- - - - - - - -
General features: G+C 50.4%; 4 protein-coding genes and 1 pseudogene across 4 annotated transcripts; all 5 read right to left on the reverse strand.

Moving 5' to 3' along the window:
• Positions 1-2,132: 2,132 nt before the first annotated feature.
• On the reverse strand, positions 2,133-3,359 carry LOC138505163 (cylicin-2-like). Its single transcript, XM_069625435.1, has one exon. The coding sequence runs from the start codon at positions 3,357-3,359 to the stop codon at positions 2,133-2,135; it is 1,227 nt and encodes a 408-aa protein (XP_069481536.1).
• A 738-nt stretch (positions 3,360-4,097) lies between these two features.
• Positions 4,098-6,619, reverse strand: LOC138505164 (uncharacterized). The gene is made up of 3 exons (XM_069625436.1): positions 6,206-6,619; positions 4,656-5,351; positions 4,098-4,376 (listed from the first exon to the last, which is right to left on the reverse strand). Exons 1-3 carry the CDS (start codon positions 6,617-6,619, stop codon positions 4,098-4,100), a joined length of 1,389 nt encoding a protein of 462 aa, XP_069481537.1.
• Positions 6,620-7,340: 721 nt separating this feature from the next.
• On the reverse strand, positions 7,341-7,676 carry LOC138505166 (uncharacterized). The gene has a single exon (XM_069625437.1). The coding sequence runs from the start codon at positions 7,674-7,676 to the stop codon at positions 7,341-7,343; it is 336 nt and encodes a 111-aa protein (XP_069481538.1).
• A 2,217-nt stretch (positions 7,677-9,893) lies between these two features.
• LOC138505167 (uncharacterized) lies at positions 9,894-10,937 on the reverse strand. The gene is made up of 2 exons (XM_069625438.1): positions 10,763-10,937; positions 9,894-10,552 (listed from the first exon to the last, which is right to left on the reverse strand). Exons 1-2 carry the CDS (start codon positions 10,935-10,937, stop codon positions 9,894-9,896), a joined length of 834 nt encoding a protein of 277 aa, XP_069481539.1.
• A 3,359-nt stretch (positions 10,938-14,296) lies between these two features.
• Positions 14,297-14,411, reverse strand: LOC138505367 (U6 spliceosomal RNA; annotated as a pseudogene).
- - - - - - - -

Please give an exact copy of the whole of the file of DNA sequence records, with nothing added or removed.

General features: G+C 50.4%; 4 protein-coding genes and 1 pseudogene across 4 annotated transcripts; all 5 read right to left on the reverse strand.

Moving 5' to 3' along the window:
• Positions 1-2,132: 2,132 nt before the first annotated feature.
• On the reverse strand, positions 2,133-3,359 carry LOC138505163 (cylicin-2-like). Its single transcript, XM_069625435.1, has one exon. The coding sequence runs from the start codon at positions 3,357-3,359 to the stop codon at positions 2,133-2,135; it is 1,227 nt and encodes a 408-aa protein (XP_069481536.1).
• A 738-nt stretch (positions 3,360-4,097) lies between these two features.
• Positions 4,098-6,619, reverse strand: LOC138505164 (uncharacterized). The gene is made up of 3 exons (XM_069625436.1): positions 6,206-6,619; positions 4,656-5,351; positions 4,098-4,376 (listed from the first exon to the last, which is right to left on the reverse strand). Exons 1-3 carry the CDS (start codon positions 6,617-6,619, stop codon positions 4,098-4,100), a joined length of 1,389 nt encoding a protein of 462 aa, XP_069481537.1.
• Positions 6,620-7,340: 721 nt separating this feature from the next.
• On the reverse strand, positions 7,341-7,676 carry LOC138505166 (uncharacterized). The gene has a single exon (XM_069625437.1). The coding sequence runs from the start codon at positions 7,674-7,676 to the stop codon at positions 7,341-7,343; it is 336 nt and encodes a 111-aa protein (XP_069481538.1).
• A 2,217-nt stretch (positions 7,677-9,893) lies between these two features.
• LOC138505167 (uncharacterized) lies at positions 9,894-10,937 on the reverse strand. The gene is made up of 2 exons (XM_069625438.1): positions 10,763-10,937; positions 9,894-10,552 (listed from the first exon to the last, which is right to left on the reverse strand). Exons 1-2 carry the CDS (start codon positions 10,935-10,937, stop codon positions 9,894-9,896), a joined length of 834 nt encoding a protein of 277 aa, XP_069481539.1.
• A 3,359-nt stretch (positions 10,938-14,296) lies between these two features.
• Positions 14,297-14,411, reverse strand: LOC138505367 (U6 spliceosomal RNA; annotated as a pseudogene).